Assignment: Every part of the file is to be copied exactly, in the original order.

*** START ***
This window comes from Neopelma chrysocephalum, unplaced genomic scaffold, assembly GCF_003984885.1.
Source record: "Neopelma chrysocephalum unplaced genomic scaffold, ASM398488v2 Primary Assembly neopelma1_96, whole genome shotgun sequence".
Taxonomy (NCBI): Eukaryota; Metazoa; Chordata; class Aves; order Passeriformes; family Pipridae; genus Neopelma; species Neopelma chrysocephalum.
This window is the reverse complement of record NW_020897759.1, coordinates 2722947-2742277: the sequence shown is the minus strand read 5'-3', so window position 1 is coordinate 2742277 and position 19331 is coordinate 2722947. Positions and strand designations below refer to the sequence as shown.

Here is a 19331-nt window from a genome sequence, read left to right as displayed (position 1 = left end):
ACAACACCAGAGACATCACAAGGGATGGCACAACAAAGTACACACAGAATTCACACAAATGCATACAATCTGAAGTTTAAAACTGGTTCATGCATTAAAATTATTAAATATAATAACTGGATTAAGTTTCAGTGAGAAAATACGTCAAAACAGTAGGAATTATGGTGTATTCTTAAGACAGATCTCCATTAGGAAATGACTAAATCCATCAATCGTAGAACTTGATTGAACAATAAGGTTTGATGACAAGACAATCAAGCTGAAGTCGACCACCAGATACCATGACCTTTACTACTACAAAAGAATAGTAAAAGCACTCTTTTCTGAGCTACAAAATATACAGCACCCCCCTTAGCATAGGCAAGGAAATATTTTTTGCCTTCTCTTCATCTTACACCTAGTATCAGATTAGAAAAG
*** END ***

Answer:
This window comes from Neopelma chrysocephalum, unplaced genomic scaffold, assembly GCF_003984885.1.
Source record: "Neopelma chrysocephalum unplaced genomic scaffold, ASM398488v2 Primary Assembly neopelma1_96, whole genome shotgun sequence".
Taxonomy (NCBI): Eukaryota; Metazoa; Chordata; class Aves; order Passeriformes; family Pipridae; genus Neopelma; species Neopelma chrysocephalum.
This window is the reverse complement of record NW_020897759.1, coordinates 2722947-2742277: the sequence shown is the minus strand read 5'-3', so window position 1 is coordinate 2742277 and position 19331 is coordinate 2722947. Positions and strand designations below refer to the sequence as shown.

Here is a 19331-nt window from a genome sequence, read left to right as displayed (position 1 = left end):
ACAACACCAGAGACATCACAAGGGATGGCACAACAAAGTACACACAGAATTCACACAAATGCATACAATCTGAAGTTTAAAACTGGTTCATGCATTAAAATTATTAAATATAATAACTGGATTAAGTTTCAGTGAGAAAATACGTCAAAACAGTAGGAATTATGGTGTATTCTTAAGACAGATCTCCATTAGGAAATGACTAAATCCATCAATCGTAGAACTTGATTGAACAATAAGGTTTGATGACAAGACAATCAAGCTGAAGTCGACCACCAGATACCATGACCTTTACTACTACAAAAGAATAGTAAAAGCACTCTTTTCTGAGCTACAAAATATACAGCACCCCCCTTAGCATAGGCAAGGAAATATTTTTTGCCTTCTCTTCATCTTACACCTAGTATCAGATTAGAAAAG